East Langton
Line open, station closed
  Midland Railway
Midland Main Line
  Desborough and Rothwell
Line open, station closed
Disused railways
Lubenham
Line and station closed
  London and North Western Railway
Rugby to Peterborough East
  Ashley and Weston
Line and station closed
Clipston and Oxendon
Line and station closed
  London and North Western Railway
Northampton to Nottingham
  Hallaton
Line and station closed

ReferencesEdit

  1. ^ a b Historic England, "Market Harborough Railway Station (1074404)", National Heritage List for England, retrieved 4 January 2017
  2. ^ "Market Harborough. The Rugby and Stamford Railway". Northampton Mercury. British Newspaper Archive. 4 May 1850. Retrieved 6 July 2016.
  3. ^ a b Leleux, Robin. A Regional History of the Railways of Great Britain. Volume 9. David & Charles, Newton Abbot. p. 107. ISBN 0715371657.
  4. ^ "Dreadful accident on the Midland Railway at Market Harborough". Leicestershire Mercury. British Newspaper Archive. 30 August 1862. Retrieved 6 July 2016.
  5. ^ "Market Harborough. The new railway station". Stamford Mercury. British Newspaper Archive. 19 September 1884. Retrieved 6 July 2016.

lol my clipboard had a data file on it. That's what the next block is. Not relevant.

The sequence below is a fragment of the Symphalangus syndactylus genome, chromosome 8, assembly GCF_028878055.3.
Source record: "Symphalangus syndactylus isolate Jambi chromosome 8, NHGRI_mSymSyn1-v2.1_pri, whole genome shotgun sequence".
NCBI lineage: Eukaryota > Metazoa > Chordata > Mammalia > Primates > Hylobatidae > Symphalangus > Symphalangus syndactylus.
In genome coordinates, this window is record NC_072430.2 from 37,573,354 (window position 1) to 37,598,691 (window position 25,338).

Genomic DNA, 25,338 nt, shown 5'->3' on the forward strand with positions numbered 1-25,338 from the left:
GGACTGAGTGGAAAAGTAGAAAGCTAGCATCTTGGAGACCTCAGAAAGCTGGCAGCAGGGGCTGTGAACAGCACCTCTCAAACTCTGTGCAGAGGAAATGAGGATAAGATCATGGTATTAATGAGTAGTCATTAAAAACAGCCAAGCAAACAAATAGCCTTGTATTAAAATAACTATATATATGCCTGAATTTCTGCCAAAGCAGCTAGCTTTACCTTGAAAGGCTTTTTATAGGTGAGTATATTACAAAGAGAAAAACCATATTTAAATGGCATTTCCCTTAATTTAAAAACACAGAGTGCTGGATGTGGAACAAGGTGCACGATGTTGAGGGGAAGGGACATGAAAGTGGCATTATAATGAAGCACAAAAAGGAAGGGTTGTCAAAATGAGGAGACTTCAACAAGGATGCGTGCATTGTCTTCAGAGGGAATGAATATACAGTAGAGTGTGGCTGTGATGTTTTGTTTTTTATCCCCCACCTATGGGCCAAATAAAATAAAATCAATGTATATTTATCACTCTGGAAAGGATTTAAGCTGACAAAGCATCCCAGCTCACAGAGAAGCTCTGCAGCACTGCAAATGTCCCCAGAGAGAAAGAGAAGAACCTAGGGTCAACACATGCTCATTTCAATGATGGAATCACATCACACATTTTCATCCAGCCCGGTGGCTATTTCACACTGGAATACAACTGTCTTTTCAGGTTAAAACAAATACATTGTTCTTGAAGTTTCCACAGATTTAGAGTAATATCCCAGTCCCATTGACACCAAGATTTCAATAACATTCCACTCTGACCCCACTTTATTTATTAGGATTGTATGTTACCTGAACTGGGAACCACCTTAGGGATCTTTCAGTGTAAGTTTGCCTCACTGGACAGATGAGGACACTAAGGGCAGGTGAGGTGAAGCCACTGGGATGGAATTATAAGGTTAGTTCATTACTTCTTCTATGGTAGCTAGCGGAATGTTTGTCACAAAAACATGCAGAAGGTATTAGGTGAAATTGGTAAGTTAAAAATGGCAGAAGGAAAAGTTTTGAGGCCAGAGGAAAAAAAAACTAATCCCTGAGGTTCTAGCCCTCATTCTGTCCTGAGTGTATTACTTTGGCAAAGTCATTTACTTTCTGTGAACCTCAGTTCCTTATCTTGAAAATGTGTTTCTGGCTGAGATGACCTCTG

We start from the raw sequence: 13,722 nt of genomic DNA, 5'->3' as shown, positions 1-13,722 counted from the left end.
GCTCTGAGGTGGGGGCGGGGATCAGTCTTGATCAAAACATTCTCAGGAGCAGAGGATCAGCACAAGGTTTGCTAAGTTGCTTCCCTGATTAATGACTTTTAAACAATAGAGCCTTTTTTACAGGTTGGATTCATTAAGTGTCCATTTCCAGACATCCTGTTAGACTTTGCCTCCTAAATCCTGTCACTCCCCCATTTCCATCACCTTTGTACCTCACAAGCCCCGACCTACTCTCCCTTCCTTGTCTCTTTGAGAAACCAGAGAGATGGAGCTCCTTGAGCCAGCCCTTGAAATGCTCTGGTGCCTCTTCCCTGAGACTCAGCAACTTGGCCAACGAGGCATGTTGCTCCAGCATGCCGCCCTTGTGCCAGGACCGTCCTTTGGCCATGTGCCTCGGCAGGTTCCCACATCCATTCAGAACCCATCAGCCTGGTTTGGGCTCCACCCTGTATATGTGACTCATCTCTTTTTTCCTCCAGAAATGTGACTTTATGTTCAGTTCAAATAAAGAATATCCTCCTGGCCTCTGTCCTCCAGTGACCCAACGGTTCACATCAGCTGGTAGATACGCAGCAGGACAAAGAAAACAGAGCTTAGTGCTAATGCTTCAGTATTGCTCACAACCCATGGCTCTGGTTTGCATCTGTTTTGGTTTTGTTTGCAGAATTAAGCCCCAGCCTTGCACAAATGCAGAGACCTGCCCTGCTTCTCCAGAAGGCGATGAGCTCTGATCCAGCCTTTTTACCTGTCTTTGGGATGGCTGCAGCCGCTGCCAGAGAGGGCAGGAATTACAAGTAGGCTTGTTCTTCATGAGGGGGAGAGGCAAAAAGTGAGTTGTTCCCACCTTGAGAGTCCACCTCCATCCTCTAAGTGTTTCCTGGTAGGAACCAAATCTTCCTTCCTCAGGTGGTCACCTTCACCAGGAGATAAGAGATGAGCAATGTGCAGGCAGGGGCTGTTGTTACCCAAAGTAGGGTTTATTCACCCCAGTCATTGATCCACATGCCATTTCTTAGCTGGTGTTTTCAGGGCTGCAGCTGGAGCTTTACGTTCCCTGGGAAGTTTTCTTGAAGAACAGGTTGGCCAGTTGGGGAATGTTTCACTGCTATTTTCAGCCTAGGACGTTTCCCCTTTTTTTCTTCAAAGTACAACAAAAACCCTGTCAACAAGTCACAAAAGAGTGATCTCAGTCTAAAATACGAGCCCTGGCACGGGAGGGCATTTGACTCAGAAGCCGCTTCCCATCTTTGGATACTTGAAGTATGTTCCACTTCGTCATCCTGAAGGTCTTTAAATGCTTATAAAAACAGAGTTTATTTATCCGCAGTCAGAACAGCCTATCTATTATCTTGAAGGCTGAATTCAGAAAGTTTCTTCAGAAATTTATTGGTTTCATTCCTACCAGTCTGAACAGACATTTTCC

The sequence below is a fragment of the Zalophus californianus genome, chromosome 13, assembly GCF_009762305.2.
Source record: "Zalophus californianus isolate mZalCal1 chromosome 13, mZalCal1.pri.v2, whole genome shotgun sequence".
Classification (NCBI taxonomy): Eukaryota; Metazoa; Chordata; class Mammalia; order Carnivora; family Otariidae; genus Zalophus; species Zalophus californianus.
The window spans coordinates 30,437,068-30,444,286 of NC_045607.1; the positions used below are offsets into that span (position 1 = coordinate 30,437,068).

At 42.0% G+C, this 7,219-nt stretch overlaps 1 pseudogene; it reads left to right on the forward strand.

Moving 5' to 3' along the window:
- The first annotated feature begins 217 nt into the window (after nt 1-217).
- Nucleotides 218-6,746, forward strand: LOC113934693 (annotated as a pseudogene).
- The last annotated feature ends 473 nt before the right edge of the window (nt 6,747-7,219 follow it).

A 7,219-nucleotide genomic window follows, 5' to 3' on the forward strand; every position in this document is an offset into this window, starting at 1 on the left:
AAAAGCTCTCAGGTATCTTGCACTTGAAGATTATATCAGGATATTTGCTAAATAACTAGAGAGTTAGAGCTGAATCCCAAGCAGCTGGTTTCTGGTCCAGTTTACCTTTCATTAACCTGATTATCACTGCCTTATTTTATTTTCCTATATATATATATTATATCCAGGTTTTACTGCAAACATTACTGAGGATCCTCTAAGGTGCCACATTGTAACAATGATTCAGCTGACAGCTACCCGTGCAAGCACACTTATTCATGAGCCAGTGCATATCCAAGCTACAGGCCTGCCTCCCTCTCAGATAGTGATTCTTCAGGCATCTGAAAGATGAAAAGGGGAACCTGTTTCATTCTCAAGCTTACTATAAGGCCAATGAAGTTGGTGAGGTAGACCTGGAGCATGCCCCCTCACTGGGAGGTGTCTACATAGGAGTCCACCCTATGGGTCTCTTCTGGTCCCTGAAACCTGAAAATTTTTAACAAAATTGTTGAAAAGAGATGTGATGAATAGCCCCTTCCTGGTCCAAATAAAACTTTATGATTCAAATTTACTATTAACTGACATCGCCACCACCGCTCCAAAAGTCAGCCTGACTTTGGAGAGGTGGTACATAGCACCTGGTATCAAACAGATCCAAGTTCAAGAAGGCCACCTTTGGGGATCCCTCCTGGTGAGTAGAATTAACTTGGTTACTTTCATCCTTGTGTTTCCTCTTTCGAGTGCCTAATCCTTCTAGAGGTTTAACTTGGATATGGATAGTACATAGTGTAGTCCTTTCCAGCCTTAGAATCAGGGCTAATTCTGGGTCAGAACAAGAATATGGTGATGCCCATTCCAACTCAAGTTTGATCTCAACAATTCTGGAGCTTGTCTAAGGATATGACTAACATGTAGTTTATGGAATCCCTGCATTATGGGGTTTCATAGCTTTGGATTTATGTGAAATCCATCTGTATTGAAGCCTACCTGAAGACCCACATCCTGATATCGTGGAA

6. ^ East Midlands Trains: Timetable 13 December 2009 to 22 May 2010 Accessed 13 March 2010
  7. ^ "Archived copy" (PDF). Archived from the original (PDF) on 23 July 2006. Retrieved 15 October 2006.CS1 maint: archived copy as title (link)
  8. ^ Passengers fight back over rail cuts - Harborough Today[dead link]
  9. ^ Extra Car Park Spaces at Market Harborough - East Midlands Trains
  10. ^ "Network Rail CP4 Delivery Plan 2009 Enhancements programme: statement of scope, outputs and milestones" (PDF). Network Rail. Archived from the original (PDF) on 7 June 2011. Retrieved 18 March 2010.
  11. ^ "Market Harborough Line Speed Improvement project". Network Rail. Retrieved 19 March 2019.
  12. ^ "Investing in rail, investing in jobs and growth". Department for Transport. 16 July 2012.
  13. ^ "TransPennine and Midland Mainline electrification works to resume". Department for Transport. 30 September 2015.
  14. ^ "Sheffield, Swansea and Windermere electrification cancelled". Railway Gazette. 20 July 2017.
  15. ^ "Electrification to reach Market Harborough". Railway Gazette. 5 March 2019.
  16. ^ "UK to extend electrification of Midland Main Line". Railway Technology. 7 March 2019.

External linksEdit